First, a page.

- The role of the legal professions in sustaining peace and the rule of law before, during and after the 2016 elections
It is of critical importance that the Judiciary bodies ensure the fairness, equity and effectiveness of the electoral process, by applying such key principles as:
Independence: The independence of all authorities that are legitimately engaged in the resolution of electoral grievances and disputes must be respected and guaranteed. There must be no interference by any particular interest;
Integrity: It is a vital element that contributes to the legitimacy of, and must be a key element in, every aspect of the electoral process. Honesty and accountability on the part of all involved in any aspect of the electoral disputes resolution bodies are an essential quality and an imperative requirement to upholding Electoral Justice;
Impartiality: The judiciary is expected to fulfil its duties in a strictly autonomous and impartial manner, by vigorously applying the law and relevant procedures, completely free from any external influence or pressures. Parties should be treated equally and fairly, as perceptions of partisan behaviour will undermine the credibility of the system and may lead to rejection of judiciary decisions, at times by violent means. The principle of impartiality and fairness guarantees the equal treatment of voters and contestants. It also guarantees the equal application of the rules of the game. Impartiality and fairness on the part of election management bodies and all administrative and security authorities must be extended to voters, candidates, political parties, the media, civil society and other stakeholders;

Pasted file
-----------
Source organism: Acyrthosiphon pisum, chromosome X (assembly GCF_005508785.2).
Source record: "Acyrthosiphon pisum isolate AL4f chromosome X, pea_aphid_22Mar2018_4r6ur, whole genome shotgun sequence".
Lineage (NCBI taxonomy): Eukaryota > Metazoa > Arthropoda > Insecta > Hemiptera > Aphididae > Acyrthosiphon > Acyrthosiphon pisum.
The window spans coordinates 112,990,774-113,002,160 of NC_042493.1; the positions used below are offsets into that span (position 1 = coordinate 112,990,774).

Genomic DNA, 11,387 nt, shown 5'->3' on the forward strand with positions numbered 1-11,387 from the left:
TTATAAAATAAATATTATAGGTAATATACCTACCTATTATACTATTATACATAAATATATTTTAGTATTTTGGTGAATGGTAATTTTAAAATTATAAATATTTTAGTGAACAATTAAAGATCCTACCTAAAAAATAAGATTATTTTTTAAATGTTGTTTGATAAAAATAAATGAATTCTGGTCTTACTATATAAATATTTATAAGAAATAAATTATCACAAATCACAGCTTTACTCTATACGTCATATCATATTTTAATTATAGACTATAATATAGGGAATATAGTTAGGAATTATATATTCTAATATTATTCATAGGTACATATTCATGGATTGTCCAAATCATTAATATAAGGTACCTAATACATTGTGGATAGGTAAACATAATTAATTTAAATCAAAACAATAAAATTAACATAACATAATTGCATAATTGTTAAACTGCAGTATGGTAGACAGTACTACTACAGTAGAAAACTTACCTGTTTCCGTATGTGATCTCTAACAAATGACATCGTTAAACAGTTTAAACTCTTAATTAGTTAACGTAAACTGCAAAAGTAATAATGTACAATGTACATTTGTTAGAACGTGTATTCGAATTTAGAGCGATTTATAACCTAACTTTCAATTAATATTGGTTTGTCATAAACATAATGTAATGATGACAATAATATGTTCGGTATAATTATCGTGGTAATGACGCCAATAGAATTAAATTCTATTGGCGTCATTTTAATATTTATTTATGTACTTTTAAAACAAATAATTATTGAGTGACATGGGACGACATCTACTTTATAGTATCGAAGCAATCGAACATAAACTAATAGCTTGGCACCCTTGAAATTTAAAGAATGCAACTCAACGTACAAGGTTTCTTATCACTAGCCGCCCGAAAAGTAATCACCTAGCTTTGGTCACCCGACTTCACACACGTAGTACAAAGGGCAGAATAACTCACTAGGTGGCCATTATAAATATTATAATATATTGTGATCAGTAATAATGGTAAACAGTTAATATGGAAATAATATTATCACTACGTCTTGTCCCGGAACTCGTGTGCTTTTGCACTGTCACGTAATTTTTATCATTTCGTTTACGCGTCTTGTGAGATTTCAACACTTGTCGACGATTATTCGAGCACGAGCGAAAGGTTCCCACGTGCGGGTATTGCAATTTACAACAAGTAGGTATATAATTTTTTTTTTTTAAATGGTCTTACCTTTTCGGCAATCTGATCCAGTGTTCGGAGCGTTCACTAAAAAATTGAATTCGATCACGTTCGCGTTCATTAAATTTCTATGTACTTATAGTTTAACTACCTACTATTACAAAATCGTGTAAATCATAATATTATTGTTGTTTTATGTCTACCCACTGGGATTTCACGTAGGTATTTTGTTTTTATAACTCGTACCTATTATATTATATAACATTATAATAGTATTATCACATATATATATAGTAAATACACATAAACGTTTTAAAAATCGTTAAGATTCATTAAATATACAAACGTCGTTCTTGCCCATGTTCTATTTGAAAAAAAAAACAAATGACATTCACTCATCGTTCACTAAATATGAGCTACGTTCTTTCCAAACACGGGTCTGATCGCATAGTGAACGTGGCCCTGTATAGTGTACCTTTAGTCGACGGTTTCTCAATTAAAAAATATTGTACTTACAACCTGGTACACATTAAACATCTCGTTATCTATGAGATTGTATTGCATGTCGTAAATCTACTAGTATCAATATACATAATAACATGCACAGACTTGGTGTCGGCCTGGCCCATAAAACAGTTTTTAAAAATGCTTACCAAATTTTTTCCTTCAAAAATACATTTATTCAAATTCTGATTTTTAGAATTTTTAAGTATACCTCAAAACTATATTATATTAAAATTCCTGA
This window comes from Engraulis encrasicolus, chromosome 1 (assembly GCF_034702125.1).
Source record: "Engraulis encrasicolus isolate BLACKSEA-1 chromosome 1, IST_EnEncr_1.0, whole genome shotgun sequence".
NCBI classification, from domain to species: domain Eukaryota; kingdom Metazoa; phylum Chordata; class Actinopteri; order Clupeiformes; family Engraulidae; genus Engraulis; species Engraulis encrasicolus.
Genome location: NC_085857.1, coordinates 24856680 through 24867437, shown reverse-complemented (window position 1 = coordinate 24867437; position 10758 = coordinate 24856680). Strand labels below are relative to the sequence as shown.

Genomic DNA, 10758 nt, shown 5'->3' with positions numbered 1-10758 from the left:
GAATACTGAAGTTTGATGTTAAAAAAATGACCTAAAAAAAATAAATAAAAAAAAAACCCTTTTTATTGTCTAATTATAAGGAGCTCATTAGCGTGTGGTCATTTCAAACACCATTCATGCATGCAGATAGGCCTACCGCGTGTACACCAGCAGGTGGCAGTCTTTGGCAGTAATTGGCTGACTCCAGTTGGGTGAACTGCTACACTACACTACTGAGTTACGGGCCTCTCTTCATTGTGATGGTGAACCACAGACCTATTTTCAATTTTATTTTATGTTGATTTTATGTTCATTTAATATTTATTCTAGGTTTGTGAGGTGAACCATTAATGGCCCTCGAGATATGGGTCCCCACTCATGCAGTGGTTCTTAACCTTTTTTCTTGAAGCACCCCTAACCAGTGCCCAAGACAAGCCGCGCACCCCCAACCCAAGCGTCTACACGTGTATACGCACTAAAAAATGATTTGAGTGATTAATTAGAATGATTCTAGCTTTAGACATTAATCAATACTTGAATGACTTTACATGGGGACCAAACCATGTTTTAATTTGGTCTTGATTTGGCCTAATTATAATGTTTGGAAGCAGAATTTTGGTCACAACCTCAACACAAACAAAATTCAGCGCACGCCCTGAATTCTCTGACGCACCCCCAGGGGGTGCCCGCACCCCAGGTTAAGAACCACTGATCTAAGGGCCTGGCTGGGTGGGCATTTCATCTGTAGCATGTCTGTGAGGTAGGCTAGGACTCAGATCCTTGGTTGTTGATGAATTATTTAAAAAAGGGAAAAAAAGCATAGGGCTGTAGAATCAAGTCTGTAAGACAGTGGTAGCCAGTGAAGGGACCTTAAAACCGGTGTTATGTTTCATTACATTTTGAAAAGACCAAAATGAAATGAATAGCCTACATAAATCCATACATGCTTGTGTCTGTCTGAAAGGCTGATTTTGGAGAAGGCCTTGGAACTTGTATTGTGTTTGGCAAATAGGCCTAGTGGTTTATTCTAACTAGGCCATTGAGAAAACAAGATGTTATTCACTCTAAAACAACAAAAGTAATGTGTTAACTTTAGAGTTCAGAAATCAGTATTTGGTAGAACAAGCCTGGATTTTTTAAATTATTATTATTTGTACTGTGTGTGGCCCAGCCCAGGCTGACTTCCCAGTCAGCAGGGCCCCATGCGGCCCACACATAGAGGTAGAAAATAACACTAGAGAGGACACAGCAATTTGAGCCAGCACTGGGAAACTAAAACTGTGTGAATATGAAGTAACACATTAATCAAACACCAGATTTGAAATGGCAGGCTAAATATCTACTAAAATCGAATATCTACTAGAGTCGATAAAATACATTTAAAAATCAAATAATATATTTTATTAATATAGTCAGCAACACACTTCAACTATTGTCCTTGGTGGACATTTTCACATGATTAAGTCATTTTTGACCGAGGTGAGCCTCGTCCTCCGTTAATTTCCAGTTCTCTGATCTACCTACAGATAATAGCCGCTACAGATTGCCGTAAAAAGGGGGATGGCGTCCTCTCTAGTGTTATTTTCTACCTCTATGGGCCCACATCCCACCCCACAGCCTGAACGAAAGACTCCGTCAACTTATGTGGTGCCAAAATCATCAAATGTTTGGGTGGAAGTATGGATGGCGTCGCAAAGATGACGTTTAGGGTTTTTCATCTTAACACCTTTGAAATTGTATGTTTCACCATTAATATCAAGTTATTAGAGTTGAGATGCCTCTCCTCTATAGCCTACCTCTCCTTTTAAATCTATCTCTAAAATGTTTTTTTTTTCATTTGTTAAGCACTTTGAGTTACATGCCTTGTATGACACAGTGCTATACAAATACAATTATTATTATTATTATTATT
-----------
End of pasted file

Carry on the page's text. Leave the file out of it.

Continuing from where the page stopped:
Timeliness: A peaceful environment during the coming elections will also depend on the timeliness of the judiciary bodies decisions: the main challenge in this respect is how to balance efficiency versus issues of fairness and procedural correctness. Timeliness must be demonstrated in a manner consistent with the other principles before, during and after the poll and at all stages in electoral management, including resolution of disputes as this is an integral element of Electoral Justice. The timeous resolution of disputes in the administration of justice cannot be ignored, because, as you know so well, justice is a time-bound concept; as the adage goes “justice delayed is justice denied”.
Transparency: It is a core element that involves openness at all stages of elections management, which must include access to relevant information on a timely basis, a readiness to provide justification for decisions and a frank admission and swift correction of any mistakes or oversights so as to inspire confidence and credibility in the judiciary system in the minds of all stakeholders.
- Lessons learned from the trends and challenges of recent elections in West Africa
Ladies and gentlemen,
Democracy in West Africa has shown significant improvements in the last years, as many countries organized elections in both 2015 and 2016 that have enhanced the sub-region’ status as a good example for the continent: Nigeria (March 2015), Togo (April 2015), Guinea and Côte d'Ivoire (October 2015), Burkina Faso ( November 2015).
Let’s compare the trends and challenges of the elections in Ghana and Nigeria, two countries that have been facing similar experiences over decades, including a shared commitment to freedom from colonization and African unity, as well as a parallel historical journey to democracy. Throughout their ongoing journey, both countries have learned from each other, seeking to replicate positive examples and avoid the negatives.